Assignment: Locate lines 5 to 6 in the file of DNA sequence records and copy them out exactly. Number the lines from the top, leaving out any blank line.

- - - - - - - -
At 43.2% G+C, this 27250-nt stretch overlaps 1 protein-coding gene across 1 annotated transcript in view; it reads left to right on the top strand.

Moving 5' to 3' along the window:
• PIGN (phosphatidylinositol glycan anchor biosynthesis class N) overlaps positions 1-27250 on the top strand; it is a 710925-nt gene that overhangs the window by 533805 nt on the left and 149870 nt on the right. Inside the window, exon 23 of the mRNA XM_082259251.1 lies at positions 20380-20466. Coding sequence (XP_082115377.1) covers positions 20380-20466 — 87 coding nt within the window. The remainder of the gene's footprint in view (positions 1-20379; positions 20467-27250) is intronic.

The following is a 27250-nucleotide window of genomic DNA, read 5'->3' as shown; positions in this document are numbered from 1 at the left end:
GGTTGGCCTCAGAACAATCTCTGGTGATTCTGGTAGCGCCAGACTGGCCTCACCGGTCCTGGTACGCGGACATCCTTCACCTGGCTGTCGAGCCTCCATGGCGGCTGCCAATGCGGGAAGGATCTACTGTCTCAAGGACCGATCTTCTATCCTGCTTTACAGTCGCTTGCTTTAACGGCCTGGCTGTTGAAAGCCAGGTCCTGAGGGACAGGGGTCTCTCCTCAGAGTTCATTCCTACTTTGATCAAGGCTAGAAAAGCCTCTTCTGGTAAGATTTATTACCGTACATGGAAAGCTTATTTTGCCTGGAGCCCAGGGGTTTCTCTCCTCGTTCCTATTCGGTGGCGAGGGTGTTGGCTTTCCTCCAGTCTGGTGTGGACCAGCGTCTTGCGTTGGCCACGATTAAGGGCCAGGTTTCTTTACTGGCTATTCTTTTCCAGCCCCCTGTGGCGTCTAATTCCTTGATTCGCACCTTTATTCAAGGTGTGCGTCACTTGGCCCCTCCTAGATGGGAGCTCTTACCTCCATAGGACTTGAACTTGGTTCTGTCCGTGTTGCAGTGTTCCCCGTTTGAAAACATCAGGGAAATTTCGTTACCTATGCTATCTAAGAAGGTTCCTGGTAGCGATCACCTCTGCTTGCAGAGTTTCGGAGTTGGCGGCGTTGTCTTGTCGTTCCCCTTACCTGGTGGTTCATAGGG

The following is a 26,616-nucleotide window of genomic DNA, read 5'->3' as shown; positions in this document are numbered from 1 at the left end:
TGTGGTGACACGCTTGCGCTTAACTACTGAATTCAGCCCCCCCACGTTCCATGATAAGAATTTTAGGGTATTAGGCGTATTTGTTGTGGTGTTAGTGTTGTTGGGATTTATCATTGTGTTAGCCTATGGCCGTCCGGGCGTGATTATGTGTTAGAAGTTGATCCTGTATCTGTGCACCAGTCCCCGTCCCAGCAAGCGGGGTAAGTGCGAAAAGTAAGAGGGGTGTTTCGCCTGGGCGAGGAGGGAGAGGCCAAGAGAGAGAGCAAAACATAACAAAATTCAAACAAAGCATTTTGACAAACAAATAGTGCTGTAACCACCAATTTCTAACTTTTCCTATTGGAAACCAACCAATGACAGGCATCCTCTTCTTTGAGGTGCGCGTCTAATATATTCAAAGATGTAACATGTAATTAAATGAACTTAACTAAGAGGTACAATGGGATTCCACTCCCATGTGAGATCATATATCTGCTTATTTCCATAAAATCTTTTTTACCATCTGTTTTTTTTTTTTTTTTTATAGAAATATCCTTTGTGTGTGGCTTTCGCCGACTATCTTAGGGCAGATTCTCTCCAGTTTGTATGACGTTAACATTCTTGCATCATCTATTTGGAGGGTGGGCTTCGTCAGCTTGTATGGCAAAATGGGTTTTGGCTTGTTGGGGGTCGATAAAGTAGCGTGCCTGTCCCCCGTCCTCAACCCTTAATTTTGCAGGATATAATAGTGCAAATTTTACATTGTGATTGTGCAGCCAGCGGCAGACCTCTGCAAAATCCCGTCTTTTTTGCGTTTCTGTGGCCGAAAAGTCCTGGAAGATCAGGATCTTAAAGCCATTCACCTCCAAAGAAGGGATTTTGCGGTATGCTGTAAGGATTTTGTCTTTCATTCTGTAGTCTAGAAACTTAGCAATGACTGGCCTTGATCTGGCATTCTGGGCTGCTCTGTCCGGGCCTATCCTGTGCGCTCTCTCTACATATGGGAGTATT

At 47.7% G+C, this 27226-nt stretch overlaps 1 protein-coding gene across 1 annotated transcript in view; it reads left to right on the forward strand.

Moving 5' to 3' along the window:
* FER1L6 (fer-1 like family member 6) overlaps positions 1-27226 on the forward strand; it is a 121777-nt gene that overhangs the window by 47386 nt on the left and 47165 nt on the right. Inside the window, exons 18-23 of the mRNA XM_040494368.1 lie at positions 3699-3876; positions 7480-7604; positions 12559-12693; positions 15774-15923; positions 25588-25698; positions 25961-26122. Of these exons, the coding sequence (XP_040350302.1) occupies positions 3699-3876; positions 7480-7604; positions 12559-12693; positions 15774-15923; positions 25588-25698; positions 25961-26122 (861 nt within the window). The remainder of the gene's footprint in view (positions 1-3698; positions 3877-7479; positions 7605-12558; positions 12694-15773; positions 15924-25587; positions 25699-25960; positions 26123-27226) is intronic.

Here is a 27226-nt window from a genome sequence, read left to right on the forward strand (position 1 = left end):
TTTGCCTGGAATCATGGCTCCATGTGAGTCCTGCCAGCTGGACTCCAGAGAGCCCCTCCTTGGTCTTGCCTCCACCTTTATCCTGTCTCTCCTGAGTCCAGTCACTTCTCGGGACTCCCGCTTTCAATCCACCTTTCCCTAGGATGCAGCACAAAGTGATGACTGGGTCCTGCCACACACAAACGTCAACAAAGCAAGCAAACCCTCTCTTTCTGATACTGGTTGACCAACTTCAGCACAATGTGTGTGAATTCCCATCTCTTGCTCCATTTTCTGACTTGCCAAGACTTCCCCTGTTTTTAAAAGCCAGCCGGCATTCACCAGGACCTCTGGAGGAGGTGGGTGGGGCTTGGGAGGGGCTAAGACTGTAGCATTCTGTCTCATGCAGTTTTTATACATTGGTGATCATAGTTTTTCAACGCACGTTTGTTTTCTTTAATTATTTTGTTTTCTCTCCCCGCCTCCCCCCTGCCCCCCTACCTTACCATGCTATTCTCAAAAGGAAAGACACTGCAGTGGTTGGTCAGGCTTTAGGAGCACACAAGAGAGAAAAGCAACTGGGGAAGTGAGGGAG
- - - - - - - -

GGTTGGCCTCAGAACAATCTCTGGTGATTCTGGTAGCGCCAGACTGGCCTCACCGGTCCTGGTACGCGGACATCCTTCACCTGGCTGTCGAGCCTCCATGGCGGCTGCCAATGCGGGAAGGATCTACTGTCTCAAGGACCGATCTTCTATCCTGCTTTACAGTCGCTTGCTTTAACGGCCTGGCTGTTGAAAGCCAGGTCCTGAGGGACAGGGGTCTCTCCTCAGAGTTCATTCCTACTTTGATCAAGGCTAGAAAAGCCTCTTCTGGTAAGATTTATTACCGTACATGGAAAGCTTATTTTGCCTGGAGCCCAGGGGTTTCTCTCCTCGTTCCTATTCGGTGGCGAGGGTGTTGGCTTTCCTCCAGTCTGGTGTGGACCAGCGTCTTGCGTTGGCCACGATTAAGGGCCAGGTTTCTTTACTGGCTATTCTTTTCCAGCCCCCTGTGGCGTCTAATTCCTTGATTCGCACCTTTATTCAAGGTGTGCGTCACTTGGCCCCTCCTAGATGGGAGCTCTTACCTCCATAGGACTTGAACTTGGTTCTGTCCGTGTTGCAGTGTTCCCCGTTTGAAAACATCAGGGAAATTTCGTTACCTATGCTATCTAAGAAGGTTCCTGGTAGCGATCACCTCTGCTTGCAGAGTTTCGGAGTTGGCGGCGTTGTCTTGTCGTTCCCCTTACCTGGTGGTTCATAGGG

The following is a 26,616-nucleotide window of genomic DNA, read 5'->3' as shown; positions in this document are numbered from 1 at the left end: